The top-ranked American John Isner had a stellar 2018 season, winning his first Masters 1000 crown in Miami and losing that epic Wimbledon semi-final clash against Kevin Anderson that went straight to the history books. Thanks to some withdrawals, John had the opportunity to make a debut at the ATP Finals in London for the first time at the age of 33 although he already ran out of gas, winning two of the last seven matches of the season and setting eyes on 2019.
The start of the new campaign was not that good, though, playing six tie breaks in Auckland and Melbourne in losses to the young compatriots Taylor Fritz and Reilly Opelka, heading to New York as the top seed and winning two matches before suffering another defeat to Opelka in the semis.
Reilly prevailed 6-7, 7-6, 7-6 after fending off six match points in the second set tie break and John will now move to the south, accepting Delray Beach wild card to stand as the second seed behind Juan Martin del Potro.
In an interview for the USOpen.org in New York, John spoke about his 2018 season, fatherhood, New York Open, playing on a high level after turning 30 and goals for 2019: "I really enjoy being in New York, it’s absolutely beautiful here on Long Island.
This arena is amazing, as well. For me, I relish playing tournaments in America and now here we are in New York, this is the second year of the tournament, so obviously I love it. Of course, it’s a bit different than the US Open, we’re not in the city, we’re here on beautiful Long Island, but for me, I really enjoy it.
I always played my best in the States, and this is unfortunately probably three or four years in a row that I’ve started the year off pretty poorly down in Australia. I can’t really put my finger as to why, but I didn’t have a great start last year, but I definitely ended the year pretty well and finished inside the top-10, which was nice.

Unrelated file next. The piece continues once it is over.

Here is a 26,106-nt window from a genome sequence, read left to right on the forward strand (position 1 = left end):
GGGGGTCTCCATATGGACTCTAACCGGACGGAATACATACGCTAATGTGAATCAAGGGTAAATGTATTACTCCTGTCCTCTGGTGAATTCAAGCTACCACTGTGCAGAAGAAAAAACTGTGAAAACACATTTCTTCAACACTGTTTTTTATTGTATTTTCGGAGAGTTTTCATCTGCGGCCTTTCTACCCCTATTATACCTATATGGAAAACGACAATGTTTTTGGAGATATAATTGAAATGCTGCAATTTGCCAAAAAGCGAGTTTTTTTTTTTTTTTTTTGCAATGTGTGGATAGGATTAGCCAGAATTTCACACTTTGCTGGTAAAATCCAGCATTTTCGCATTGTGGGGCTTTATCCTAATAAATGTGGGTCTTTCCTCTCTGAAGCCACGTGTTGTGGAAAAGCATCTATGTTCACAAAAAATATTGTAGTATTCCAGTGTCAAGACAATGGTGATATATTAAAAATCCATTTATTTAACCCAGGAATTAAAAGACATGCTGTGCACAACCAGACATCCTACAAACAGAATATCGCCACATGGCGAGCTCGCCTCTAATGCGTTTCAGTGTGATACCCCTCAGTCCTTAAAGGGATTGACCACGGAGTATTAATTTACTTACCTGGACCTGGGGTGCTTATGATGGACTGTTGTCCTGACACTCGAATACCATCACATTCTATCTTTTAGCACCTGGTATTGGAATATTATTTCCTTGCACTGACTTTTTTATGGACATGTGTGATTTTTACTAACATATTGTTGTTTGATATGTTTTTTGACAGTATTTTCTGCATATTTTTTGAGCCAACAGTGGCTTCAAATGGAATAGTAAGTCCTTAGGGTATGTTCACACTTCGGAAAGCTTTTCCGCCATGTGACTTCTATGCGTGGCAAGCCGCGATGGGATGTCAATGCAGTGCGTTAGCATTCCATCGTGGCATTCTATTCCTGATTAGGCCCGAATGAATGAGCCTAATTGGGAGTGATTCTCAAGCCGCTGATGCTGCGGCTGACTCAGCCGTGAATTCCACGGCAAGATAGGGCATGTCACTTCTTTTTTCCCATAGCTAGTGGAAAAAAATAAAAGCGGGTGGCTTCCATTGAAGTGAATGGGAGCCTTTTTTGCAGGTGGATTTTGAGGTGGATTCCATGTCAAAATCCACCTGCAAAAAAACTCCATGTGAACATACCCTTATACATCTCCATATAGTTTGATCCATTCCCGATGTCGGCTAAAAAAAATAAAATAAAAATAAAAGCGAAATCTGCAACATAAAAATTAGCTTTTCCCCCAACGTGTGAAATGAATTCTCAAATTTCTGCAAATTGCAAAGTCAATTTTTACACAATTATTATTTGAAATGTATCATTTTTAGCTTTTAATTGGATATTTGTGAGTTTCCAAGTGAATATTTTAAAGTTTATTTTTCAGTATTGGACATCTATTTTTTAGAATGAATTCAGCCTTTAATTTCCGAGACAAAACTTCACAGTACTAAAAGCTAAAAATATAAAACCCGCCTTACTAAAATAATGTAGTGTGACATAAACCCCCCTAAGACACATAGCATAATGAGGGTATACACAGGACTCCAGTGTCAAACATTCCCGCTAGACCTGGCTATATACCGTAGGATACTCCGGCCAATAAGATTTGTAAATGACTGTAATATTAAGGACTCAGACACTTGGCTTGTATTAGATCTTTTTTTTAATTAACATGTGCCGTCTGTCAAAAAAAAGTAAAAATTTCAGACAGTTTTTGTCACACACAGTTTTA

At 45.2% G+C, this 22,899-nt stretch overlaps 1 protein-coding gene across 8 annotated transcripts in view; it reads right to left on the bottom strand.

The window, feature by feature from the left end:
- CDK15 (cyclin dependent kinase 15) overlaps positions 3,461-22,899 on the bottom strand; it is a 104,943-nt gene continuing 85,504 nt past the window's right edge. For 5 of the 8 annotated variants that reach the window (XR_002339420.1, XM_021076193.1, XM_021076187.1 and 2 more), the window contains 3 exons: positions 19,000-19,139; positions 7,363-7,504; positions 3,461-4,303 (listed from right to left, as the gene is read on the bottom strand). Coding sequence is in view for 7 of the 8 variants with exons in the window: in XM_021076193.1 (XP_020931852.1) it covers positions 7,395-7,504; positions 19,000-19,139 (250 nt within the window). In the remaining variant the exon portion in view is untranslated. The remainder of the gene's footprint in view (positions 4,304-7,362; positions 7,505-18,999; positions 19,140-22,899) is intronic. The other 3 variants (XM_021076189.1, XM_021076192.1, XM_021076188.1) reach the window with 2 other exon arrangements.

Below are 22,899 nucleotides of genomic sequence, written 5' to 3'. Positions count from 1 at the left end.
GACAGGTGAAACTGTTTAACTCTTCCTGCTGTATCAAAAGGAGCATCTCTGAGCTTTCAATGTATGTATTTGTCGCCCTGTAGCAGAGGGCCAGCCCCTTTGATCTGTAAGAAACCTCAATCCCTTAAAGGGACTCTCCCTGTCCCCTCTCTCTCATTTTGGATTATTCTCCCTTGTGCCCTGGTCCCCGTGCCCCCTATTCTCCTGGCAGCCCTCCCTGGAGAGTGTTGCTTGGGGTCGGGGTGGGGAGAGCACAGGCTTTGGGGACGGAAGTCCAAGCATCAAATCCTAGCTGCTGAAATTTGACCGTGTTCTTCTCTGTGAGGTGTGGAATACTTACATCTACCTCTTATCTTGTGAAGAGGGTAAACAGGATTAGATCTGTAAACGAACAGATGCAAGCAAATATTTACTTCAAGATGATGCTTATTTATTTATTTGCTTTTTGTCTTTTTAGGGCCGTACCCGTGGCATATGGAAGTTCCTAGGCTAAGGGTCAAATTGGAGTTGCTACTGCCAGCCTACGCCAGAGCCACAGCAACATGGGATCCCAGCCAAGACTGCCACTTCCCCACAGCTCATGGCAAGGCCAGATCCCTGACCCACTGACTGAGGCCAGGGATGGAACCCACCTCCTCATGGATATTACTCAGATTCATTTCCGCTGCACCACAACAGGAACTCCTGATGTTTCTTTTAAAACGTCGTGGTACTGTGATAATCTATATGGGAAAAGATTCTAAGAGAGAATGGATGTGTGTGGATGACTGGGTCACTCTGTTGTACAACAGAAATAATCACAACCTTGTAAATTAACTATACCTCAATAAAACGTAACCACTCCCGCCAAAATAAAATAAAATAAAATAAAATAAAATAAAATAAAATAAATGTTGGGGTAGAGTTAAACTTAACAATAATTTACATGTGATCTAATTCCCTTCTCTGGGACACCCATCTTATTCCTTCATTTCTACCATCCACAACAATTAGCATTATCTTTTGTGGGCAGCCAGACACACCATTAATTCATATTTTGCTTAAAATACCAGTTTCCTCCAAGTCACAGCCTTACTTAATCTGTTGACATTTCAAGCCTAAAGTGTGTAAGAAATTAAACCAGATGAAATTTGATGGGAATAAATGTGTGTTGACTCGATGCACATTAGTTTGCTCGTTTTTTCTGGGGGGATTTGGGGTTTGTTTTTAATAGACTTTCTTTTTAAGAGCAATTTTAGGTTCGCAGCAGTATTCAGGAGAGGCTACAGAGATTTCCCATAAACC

So, yeah, look, the only thing I can do is what I can control, and that’s practice hard and work out hard away from tournaments. That’s what I’ve been doing since the Australian Open, so I’m definitely very, very eager to get back out on the match court.
Last year was a good year, really, even though, in my opinion, I only had four good tournaments, but that’s sometimes what it takes to get your ranking pretty high. Of course, I played well in Miami, I played well in Wimbledon, US Open and Atlanta.
I would have liked to have been more consistent last year. That’s something I’m working on. Now that I’ve finished inside the top-10, even though I’m 33, and turning 34 in April, I still physically feel great.
I’m healthy. I’m right now as healthy as I’ve ever been. Nothing’s bothering me, which has been good. I think that’s a testament to working hard off the court and doing all the right things off the court.
There’s a very good chance I’m going to lose some points from Miami unless I win it again, so there’s no pressure of defending the points. I think when I was younger, I would have felt pressure with that, but I’ve done a lot of good things, and your ranking is going to fluctuate a lot.
Even Novak Djokovic’s ranking fluctuated. So it happens to everyone, and it’ll happen to me certainly this year, as well. That’s the most fulfilling thing I’ve experienced ever, being a father. It’s the greatest thing to happen to my life and my wife’s life.
I do take inspiration from the fact many players are able to play great tennis after turning 30. I think especially Roger Federer, who is now 37. So seeing him doing what he’s doing at 37 is remarkable. I think someone told me in the top-10 in the world, seven of us are in our 30s, something crazy like that.
It’s a pretty remarkable stat in tennis. In the last five or six years, it’s sort of gone that route. You can play for a long time, and guys are maturing much later, and I think I’m one of those, as well."